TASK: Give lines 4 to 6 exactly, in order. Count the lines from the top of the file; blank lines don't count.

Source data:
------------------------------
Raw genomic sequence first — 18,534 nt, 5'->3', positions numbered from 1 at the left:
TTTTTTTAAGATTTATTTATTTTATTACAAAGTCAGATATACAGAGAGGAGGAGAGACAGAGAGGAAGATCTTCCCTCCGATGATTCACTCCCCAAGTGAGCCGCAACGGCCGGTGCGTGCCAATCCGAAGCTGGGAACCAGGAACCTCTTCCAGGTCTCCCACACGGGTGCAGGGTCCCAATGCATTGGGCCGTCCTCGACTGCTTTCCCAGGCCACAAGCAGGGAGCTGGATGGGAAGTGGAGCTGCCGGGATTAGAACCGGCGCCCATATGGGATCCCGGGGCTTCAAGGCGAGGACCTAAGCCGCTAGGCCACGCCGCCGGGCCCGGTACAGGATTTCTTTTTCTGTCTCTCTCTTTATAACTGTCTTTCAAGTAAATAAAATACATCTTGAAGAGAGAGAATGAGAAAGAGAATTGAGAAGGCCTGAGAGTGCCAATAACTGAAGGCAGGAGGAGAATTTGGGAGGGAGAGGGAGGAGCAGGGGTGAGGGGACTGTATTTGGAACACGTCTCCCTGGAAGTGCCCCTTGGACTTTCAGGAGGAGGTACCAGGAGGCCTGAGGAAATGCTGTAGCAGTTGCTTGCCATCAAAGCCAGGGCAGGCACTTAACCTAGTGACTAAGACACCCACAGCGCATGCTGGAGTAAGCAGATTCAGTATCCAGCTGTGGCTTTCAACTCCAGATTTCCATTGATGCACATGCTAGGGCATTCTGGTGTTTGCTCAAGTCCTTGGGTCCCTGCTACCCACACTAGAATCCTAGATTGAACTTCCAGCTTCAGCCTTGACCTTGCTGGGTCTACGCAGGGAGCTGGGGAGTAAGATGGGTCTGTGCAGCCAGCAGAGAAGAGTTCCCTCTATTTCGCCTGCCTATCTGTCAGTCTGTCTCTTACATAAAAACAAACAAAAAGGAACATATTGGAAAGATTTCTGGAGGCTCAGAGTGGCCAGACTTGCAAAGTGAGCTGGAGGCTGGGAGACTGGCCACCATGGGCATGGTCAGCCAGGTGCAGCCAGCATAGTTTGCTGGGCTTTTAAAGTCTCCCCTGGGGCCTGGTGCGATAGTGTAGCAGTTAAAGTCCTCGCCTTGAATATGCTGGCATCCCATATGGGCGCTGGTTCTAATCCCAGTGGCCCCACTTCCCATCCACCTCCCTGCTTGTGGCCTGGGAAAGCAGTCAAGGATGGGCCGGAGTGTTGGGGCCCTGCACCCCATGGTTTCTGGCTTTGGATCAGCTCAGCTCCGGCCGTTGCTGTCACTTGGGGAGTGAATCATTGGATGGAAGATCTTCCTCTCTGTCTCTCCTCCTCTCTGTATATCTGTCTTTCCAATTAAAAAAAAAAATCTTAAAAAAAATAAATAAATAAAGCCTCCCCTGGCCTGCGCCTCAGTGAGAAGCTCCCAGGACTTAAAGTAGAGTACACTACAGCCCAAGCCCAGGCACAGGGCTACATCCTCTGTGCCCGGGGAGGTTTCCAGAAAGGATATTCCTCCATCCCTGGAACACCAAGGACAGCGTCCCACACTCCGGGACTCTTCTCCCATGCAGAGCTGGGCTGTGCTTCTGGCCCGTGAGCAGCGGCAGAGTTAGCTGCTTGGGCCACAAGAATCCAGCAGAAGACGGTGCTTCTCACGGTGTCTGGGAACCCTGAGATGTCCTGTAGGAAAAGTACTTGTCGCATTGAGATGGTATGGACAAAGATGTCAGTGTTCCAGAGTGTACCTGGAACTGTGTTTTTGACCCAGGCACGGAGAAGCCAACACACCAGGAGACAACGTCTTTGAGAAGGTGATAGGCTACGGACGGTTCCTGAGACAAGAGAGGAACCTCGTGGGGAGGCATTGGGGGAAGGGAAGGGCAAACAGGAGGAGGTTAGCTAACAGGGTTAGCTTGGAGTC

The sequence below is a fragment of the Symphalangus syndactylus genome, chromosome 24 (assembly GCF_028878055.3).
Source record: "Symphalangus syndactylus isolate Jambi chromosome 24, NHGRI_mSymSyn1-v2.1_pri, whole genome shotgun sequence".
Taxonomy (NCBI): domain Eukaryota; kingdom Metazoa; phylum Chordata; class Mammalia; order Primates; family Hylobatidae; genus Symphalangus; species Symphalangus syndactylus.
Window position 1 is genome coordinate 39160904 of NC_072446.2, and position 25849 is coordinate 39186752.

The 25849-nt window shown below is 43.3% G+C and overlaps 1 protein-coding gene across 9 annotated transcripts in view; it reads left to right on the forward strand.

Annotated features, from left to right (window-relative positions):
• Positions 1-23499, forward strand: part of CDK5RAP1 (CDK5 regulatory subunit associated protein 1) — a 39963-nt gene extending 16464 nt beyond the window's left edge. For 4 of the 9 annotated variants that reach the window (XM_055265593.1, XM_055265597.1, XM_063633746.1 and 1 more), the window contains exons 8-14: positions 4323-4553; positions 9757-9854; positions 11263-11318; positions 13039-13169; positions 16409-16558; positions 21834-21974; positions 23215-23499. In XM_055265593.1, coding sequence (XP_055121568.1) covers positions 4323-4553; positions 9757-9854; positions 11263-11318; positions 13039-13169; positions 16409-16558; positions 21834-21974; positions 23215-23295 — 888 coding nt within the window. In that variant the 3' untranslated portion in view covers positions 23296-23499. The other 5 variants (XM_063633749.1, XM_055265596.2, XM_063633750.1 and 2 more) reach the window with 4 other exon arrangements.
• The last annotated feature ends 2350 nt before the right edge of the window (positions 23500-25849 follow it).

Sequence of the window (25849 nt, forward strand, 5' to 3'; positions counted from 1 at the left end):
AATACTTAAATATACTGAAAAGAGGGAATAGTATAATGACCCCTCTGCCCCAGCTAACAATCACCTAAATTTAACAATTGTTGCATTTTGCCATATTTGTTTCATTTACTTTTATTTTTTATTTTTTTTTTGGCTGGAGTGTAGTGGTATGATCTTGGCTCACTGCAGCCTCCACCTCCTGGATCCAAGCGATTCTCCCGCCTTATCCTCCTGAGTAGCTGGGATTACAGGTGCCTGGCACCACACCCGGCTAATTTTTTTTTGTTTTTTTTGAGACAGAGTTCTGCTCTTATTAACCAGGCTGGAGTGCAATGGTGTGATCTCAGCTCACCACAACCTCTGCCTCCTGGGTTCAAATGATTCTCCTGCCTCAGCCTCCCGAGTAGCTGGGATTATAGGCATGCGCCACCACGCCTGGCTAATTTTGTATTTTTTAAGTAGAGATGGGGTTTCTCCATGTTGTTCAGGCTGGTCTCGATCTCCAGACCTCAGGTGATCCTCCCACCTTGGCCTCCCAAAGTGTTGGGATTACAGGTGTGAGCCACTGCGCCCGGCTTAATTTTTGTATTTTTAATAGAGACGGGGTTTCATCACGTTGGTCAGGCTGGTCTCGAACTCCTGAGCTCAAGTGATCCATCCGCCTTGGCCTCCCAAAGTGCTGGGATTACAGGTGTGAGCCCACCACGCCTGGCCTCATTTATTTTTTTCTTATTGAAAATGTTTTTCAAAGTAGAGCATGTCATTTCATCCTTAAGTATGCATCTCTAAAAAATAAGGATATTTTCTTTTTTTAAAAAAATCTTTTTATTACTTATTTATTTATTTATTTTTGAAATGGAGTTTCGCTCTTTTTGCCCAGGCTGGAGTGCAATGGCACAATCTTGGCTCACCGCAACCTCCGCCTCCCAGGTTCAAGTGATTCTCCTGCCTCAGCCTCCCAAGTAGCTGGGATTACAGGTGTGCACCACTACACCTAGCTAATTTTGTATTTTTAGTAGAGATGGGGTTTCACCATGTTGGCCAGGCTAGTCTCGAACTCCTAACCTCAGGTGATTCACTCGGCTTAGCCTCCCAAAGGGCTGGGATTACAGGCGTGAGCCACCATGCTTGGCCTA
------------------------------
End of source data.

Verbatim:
Source record: "Symphalangus syndactylus isolate Jambi chromosome 24, NHGRI_mSymSyn1-v2.1_pri, whole genome shotgun sequence".
Taxonomy (NCBI): domain Eukaryota; kingdom Metazoa; phylum Chordata; class Mammalia; order Primates; family Hylobatidae; genus Symphalangus; species Symphalangus syndactylus.
Window position 1 is genome coordinate 39160904 of NC_072446.2, and position 25849 is coordinate 39186752.